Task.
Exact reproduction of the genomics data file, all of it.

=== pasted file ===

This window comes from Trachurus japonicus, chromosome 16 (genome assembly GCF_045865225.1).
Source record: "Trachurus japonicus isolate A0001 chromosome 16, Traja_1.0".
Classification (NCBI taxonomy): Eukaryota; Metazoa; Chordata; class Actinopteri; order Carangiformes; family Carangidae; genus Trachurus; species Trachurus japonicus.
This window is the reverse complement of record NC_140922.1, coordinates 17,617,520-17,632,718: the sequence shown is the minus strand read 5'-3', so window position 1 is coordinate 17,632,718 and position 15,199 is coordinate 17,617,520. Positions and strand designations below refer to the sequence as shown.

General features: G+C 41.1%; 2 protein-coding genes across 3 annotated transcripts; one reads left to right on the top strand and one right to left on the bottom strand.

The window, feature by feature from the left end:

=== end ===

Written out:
This window comes from Trachurus japonicus, chromosome 16 (genome assembly GCF_045865225.1).
Source record: "Trachurus japonicus isolate A0001 chromosome 16, Traja_1.0".
Classification (NCBI taxonomy): Eukaryota; Metazoa; Chordata; class Actinopteri; order Carangiformes; family Carangidae; genus Trachurus; species Trachurus japonicus.
This window is the reverse complement of record NC_140922.1, coordinates 17,617,520-17,632,718: the sequence shown is the minus strand read 5'-3', so window position 1 is coordinate 17,632,718 and position 15,199 is coordinate 17,617,520. Positions and strand designations below refer to the sequence as shown.

General features: G+C 41.1%; 2 protein-coding genes across 3 annotated transcripts; one reads left to right on the top strand and one right to left on the bottom strand.

The window, feature by feature from the left end: